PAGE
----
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Chef Speak: Scott Pampuch - The Iron Horse Hotel

By MARTIN HINTZ 
Photos by Dan Bishop

January 2013

Scott Pampuch, top chef and beverage director at The Iron Horse Hotel and founder of the award-winning Corner Table restaurant in the Twin Cities, grew up in Winona, Minn., where his culinary training really began. Being on the Mississippi River was a huge influence on him, particularly since he spent a lot of time laboring in his grandparentsí large garden there. The family pickled cucumbers and beets, froze all sorts of vegetables, "put up" stewed tomatoes and made their own sauerkraut.

When Pampuch (pronounced "pam-poo") was 16, his first job was at his godfatherís grocery store. It had a meat counter in the back where he went every Saturday to clean the cooler and move what he recalls were "too many cases of Arcadia Fryers." His first kitchen job was as a dishwasher, then cook, at a Happy Chef restaurant in his hometown.

For Pampuch, necessity drives people to try things. If they are lucky, they find what they are supposed to be doing. "Ultimately, having to figure out what I love to do brought me to where I am. Iím doing what I am supposed to be doing," confides the sustainable food advocate, one who is passionate about fresh ingredients.

To Pampuch, there is a huge difference between a great chef and a great kitchen manager. "A Ďmanagerí is a job, a title," he says, adding that itís a stepping stone for some, the destination for others. Yet being a "chef" is something that is worked for, desired. It is a way of life, a thought process, a different perspective, he says. "A chef is not a job. It is something that either you are or are not," Pampuch emphasizes. "I feel it has to be in you in order to be great at it. The coat and the title have to be earned," Pampuch says.

Although his life revolves around ingredients and cooking, getting people to become adventurous at the table actually has nothing to do with food, he says. "This is human nature. What you are asking someone to do when you are feeding them is to trust you. Trust has to be earned, it has be retained and given back. Kitchens need to respect those eating and vice versa," Pampuch says.

"It is a handshake that happens, a nod with no words. Then, and only then, will someone truly become adventurous in their dining habits. Then they will approach something that is different. You are asking someone to change a habit. Right? That is simple. Itís just not easy," he says.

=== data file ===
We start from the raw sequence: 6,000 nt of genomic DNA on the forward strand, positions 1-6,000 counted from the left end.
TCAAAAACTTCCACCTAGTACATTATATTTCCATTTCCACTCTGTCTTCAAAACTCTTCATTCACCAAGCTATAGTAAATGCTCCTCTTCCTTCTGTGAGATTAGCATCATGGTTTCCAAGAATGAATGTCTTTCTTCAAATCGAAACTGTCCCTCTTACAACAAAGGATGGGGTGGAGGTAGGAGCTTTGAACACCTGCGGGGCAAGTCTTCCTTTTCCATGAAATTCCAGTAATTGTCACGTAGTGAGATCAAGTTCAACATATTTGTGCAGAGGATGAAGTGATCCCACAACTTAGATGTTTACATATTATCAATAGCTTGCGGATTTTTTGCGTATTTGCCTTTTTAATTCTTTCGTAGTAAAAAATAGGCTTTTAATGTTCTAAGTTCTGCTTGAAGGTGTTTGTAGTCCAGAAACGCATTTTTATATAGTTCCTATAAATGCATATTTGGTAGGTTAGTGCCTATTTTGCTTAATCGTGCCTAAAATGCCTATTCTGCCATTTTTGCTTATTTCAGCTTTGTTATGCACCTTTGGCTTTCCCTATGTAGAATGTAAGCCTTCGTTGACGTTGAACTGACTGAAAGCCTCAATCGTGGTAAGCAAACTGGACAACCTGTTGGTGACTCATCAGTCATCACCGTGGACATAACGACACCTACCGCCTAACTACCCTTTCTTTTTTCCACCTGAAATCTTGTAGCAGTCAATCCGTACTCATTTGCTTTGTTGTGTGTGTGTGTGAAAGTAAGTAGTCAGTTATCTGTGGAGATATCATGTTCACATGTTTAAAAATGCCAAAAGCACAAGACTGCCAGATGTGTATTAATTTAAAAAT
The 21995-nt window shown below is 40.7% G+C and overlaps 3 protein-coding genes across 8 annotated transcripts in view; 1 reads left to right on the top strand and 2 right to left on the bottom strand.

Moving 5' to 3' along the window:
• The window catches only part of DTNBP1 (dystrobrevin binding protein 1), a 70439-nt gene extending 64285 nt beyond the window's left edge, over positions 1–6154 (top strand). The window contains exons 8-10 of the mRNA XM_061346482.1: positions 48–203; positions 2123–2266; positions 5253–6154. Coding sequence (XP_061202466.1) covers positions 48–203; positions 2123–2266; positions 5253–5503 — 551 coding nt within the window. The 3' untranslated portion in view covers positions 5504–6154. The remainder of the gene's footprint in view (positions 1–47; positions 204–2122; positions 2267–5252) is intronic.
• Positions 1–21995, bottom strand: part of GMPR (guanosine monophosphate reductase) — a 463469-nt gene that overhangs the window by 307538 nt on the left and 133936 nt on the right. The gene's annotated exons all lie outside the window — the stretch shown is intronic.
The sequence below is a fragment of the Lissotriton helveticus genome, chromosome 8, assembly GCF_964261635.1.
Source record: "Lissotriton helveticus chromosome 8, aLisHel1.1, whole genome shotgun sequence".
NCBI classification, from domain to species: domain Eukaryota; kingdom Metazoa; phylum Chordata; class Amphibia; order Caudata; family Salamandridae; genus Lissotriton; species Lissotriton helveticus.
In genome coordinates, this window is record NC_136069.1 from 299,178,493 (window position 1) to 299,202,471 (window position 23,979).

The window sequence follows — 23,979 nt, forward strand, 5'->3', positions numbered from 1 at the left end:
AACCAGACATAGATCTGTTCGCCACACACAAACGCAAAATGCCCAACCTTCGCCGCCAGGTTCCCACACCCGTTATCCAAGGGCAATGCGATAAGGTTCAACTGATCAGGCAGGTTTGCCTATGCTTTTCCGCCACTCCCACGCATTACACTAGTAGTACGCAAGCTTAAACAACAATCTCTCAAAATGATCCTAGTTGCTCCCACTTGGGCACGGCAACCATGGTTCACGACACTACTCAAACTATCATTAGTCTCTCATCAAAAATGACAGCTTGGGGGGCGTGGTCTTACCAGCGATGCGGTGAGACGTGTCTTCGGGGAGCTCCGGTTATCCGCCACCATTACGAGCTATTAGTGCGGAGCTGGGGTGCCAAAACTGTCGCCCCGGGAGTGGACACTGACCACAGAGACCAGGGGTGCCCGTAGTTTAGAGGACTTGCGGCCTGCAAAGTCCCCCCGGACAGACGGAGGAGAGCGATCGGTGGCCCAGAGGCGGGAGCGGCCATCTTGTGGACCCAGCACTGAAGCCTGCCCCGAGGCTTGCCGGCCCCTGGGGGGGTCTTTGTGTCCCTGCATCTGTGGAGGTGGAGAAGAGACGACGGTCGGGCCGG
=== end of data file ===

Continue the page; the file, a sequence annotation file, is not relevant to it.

Pampuch is finding more diners who subscribe to the "eat to live, live to eat" philosophy. "Every time you eat something, it affects you. It gives you energy, nutrition, happiness, sensation, memory, a new experience. The list is so long," he says. With dining, there is an inherent respect for the land, water, animals, other people. "I get asked a lot about food, and I have a hard time giving a simple answer because food obviously ties into everything that I do and am," he says.

Pampuchís favorite dishes share one ideal: honesty. "It isnít about specific dishes, itís more of concept. I love the idea of eating together with people. Looking back, my dad had a yearly family reunion where we rented campers and had T-shirts printed," he recalls. "Maybe thatís why I love doing farm dinners so much; the feel of great open spaces with everyone being together and relaxed," he says. While in Minnesota he organized Tour de Farm, a dinner series that celebrated local farmers and food artisans.

When he presents a meal, Pampuch asks his diners to think. He encourages engaging in a meal, seeing it in a different way. "Every ingredient has a Ďperfectí way for it to be cooked. How do you get the essence of the ingredient to come out and reveal itself and become part of a meal? You need to just cook, you have to cook and cook and cook, over and over. Youíll make a lot of mistakes, and a lot of bad food. Thatís the only way youíll learn," he says.

In his mind, cooking is much more deliberate than being merely a production process. "Someone asking you to feed them is a lot of responsibility; you better know what you are doing," Pampuch says. He gets suggestions all the time, citing the valuable input provided by hotel owner Tim Dixon, along with his own kitchen crew.

"I love learning about other cooksí tastes and styles. I always enjoy working with those that love to cook and want to learn and talk about food all day," Pampuch says. "It all comes together, and then we have to taste and test it, do more tasting and adjusting, and then it gets to a menu. Sometimes, ideas come into my head. I make it once and it is perfect and other times itís like pulling teeth. You never know," he laughs.





 

This story ran in the January 2013 issue of: